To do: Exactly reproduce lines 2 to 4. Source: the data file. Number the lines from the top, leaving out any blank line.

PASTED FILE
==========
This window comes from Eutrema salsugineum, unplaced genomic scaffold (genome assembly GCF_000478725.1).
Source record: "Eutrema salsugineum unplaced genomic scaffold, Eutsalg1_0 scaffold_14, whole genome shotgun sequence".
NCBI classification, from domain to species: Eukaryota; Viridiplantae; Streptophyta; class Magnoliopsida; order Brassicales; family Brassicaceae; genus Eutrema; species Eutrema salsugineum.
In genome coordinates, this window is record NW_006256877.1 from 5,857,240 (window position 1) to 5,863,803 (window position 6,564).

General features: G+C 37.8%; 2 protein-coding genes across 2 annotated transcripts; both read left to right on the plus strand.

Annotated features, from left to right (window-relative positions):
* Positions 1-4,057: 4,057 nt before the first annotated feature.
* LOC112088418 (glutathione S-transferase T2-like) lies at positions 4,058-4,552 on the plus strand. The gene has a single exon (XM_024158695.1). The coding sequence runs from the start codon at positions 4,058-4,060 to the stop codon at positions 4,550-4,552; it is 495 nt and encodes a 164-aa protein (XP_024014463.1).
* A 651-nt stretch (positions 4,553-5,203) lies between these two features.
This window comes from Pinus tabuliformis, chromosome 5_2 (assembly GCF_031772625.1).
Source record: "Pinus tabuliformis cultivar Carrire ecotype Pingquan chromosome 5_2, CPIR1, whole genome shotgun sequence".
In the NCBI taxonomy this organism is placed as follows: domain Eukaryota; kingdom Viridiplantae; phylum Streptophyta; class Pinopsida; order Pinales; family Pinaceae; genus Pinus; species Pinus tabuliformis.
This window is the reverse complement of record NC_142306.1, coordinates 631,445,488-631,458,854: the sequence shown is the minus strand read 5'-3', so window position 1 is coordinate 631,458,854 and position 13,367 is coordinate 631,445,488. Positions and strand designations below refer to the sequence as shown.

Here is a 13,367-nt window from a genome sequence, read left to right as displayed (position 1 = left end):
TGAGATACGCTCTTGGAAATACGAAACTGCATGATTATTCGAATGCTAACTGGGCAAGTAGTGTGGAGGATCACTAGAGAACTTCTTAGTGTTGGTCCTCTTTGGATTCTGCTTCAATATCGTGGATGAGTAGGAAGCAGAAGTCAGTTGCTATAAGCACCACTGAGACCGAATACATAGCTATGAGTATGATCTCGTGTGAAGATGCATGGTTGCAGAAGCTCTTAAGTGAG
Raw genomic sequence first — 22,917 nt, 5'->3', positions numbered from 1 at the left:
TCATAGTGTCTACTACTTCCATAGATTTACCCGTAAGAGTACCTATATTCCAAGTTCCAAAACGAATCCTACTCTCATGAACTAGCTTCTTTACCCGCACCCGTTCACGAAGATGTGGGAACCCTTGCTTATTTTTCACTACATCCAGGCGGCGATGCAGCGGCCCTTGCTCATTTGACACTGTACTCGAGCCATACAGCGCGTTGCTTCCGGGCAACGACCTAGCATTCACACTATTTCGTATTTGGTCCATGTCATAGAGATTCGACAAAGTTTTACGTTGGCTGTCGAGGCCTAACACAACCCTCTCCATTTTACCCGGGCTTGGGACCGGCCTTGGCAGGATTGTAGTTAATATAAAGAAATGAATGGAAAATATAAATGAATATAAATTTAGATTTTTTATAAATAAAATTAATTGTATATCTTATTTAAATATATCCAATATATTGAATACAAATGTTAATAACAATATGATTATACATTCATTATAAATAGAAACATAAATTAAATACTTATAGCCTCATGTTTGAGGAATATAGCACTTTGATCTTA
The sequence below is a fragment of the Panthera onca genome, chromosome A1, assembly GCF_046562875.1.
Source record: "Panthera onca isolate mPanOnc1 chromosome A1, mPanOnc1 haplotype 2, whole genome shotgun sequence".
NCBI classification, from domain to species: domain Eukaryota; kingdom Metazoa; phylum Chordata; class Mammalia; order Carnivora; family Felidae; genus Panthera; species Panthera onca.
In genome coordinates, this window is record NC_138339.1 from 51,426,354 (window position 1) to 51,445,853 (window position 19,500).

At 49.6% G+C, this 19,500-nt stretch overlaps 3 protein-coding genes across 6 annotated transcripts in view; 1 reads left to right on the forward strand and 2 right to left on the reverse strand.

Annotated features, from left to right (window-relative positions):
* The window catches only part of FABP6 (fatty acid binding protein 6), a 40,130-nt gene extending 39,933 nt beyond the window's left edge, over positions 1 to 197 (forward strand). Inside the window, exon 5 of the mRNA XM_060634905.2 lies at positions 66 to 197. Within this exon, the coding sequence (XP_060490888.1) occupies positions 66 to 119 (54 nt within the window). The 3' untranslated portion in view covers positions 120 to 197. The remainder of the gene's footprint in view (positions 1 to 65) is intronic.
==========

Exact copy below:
Source record: "Eutrema salsugineum unplaced genomic scaffold, Eutsalg1_0 scaffold_14, whole genome shotgun sequence".
NCBI classification, from domain to species: Eukaryota; Viridiplantae; Streptophyta; class Magnoliopsida; order Brassicales; family Brassicaceae; genus Eutrema; species Eutrema salsugineum.
In genome coordinates, this window is record NW_006256877.1 from 5,857,240 (window position 1) to 5,863,803 (window position 6,564).